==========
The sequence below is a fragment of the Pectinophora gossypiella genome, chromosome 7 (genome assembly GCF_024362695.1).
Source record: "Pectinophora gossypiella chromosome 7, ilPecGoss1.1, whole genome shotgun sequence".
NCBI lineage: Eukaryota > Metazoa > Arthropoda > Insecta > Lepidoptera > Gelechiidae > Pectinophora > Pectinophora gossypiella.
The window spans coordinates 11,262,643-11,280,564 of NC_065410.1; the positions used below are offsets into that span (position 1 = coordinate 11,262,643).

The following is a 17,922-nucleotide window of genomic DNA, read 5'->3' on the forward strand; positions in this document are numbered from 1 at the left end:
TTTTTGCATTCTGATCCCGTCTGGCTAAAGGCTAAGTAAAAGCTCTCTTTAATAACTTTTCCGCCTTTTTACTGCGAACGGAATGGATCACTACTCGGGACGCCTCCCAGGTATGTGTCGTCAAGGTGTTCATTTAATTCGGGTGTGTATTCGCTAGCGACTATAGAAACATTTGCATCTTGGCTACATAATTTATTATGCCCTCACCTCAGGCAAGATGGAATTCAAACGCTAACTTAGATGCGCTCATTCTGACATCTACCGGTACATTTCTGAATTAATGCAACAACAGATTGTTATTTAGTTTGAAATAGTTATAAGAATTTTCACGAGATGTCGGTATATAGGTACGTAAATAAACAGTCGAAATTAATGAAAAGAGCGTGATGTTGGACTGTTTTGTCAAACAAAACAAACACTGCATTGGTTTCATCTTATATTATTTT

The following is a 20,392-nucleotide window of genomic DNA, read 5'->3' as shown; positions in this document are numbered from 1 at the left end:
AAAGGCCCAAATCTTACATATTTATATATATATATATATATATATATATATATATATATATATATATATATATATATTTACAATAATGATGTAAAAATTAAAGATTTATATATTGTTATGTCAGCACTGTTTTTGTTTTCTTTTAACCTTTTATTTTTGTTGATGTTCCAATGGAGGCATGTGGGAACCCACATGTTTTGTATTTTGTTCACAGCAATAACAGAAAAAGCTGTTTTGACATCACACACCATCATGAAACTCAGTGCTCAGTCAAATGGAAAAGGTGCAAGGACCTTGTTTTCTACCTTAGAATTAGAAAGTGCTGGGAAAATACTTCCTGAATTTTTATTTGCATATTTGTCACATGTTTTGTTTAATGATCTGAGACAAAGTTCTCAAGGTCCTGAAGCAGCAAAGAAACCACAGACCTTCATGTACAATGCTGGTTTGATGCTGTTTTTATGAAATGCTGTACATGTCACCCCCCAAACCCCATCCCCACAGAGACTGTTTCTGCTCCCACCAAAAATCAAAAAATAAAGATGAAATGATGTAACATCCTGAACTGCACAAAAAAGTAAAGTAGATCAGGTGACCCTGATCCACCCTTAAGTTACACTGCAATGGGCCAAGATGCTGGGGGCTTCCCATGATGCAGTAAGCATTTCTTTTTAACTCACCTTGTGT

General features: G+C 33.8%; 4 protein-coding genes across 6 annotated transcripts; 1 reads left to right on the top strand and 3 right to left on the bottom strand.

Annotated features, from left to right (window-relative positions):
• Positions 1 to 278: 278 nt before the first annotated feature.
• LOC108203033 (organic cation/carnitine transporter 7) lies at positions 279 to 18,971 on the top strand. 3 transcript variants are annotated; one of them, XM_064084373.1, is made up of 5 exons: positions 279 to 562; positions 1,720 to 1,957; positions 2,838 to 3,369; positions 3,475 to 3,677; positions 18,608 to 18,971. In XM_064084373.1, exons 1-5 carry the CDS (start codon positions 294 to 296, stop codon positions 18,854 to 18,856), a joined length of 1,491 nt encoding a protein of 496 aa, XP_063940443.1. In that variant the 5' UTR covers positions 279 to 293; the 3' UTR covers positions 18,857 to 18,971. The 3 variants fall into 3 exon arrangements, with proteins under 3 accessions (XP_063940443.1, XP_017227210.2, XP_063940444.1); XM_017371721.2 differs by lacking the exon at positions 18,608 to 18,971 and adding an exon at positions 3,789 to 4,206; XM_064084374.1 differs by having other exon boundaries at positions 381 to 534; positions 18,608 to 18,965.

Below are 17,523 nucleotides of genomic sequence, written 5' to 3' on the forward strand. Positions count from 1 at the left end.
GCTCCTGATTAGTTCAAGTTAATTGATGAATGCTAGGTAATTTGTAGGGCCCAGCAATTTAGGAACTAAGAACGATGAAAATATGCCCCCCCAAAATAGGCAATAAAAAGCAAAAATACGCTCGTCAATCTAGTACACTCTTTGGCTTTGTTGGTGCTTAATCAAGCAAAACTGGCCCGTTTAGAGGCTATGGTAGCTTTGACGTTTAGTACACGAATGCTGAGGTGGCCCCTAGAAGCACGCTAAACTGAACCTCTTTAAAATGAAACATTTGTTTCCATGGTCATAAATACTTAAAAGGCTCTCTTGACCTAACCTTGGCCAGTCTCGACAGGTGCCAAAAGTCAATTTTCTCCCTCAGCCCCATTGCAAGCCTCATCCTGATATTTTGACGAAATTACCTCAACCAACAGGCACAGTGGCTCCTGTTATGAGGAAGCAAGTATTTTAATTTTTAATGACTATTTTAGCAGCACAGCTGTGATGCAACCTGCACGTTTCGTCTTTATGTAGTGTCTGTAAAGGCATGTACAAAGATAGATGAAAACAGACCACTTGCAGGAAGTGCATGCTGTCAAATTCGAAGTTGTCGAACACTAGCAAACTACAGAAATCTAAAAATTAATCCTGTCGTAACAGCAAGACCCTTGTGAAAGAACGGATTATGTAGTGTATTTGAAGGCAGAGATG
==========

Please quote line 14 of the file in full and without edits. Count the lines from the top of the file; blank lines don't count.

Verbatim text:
GCTCCTGATTAGTTCAAGTTAATTGATGAATGCTAGGTAATTTGTAGGGCCCAGCAATTTAGGAACTAAGAACGATGAAAATATGCCCCCCCAAAATAGGCAATAAAAAGCAAAAATACGCTCGTCAATCTAGTACACTCTTTGGCTTTGTTGGTGCTTAATCAAGCAAAACTGGCCCGTTTAGAGGCTATGGTAGCTTTGACGTTTAGTACACGAATGCTGAGGTGGCCCCTAGAAGCACGCTAAACTGAACCTCTTTAAAATGAAACATTTGTTTCCATGGTCATAAATACTTAAAAGGCTCTCTTGACCTAACCTTGGCCAGTCTCGACAGGTGCCAAAAGTCAATTTTCTCCCTCAGCCCCATTGCAAGCCTCATCCTGATATTTTGACGAAATTACCTCAACCAACAGGCACAGTGGCTCCTGTTATGAGGAAGCAAGTATTTTAATTTTTAATGACTATTTTAGCAGCACAGCTGTGATGCAACCTGCACGTTTCGTCTTTATGTAGTGTCTGTAAAGGCATGTACAAAGATAGATGAAAACAGACCACTTGCAGGAAGTGCATGCTGTCAAATTCGAAGTTGTCGAACACTAGCAAACTACAGAAATCTAAAAATTAATCCTGTCGTAACAGCAAGACCCTTGTGAAAGAACGGATTATGTAGTGTATTTGAAGGCAGAGATG